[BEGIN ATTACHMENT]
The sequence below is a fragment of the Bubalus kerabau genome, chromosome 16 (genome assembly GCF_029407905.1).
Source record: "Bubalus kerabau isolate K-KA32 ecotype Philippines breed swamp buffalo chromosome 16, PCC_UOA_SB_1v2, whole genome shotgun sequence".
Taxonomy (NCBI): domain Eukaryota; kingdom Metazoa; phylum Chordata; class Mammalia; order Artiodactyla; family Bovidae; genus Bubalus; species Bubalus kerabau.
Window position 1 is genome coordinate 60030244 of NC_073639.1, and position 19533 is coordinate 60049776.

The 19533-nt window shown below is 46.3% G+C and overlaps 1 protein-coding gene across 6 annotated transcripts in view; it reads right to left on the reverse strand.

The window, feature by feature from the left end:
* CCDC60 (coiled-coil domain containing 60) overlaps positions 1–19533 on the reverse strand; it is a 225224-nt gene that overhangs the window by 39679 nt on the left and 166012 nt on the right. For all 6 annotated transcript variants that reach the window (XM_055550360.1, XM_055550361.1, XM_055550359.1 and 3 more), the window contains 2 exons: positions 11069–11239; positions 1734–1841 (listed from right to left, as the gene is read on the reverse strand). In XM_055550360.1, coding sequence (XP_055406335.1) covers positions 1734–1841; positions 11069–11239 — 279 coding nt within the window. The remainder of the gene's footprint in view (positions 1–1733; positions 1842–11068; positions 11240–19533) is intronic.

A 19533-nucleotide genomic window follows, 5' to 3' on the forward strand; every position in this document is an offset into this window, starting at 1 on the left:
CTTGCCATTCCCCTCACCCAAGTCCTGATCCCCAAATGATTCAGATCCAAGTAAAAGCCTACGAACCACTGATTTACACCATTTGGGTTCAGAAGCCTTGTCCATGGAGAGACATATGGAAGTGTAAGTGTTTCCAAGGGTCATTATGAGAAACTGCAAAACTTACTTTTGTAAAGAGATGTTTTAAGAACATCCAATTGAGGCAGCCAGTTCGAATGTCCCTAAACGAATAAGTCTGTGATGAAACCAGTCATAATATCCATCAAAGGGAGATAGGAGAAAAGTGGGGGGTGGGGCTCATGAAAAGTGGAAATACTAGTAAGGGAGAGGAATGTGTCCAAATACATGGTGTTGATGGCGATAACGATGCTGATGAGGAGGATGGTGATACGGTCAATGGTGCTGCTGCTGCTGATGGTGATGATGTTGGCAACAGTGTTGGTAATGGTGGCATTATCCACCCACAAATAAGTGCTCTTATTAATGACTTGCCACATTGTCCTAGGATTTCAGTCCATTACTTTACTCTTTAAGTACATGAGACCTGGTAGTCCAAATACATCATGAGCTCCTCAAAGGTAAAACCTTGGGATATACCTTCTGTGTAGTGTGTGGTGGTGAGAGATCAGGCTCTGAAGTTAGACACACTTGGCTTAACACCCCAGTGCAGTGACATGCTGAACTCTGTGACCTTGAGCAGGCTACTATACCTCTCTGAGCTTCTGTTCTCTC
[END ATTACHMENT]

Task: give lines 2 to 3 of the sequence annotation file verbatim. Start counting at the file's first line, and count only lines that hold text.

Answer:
Source record: "Bubalus kerabau isolate K-KA32 ecotype Philippines breed swamp buffalo chromosome 16, PCC_UOA_SB_1v2, whole genome shotgun sequence".
Taxonomy (NCBI): domain Eukaryota; kingdom Metazoa; phylum Chordata; class Mammalia; order Artiodactyla; family Bovidae; genus Bubalus; species Bubalus kerabau.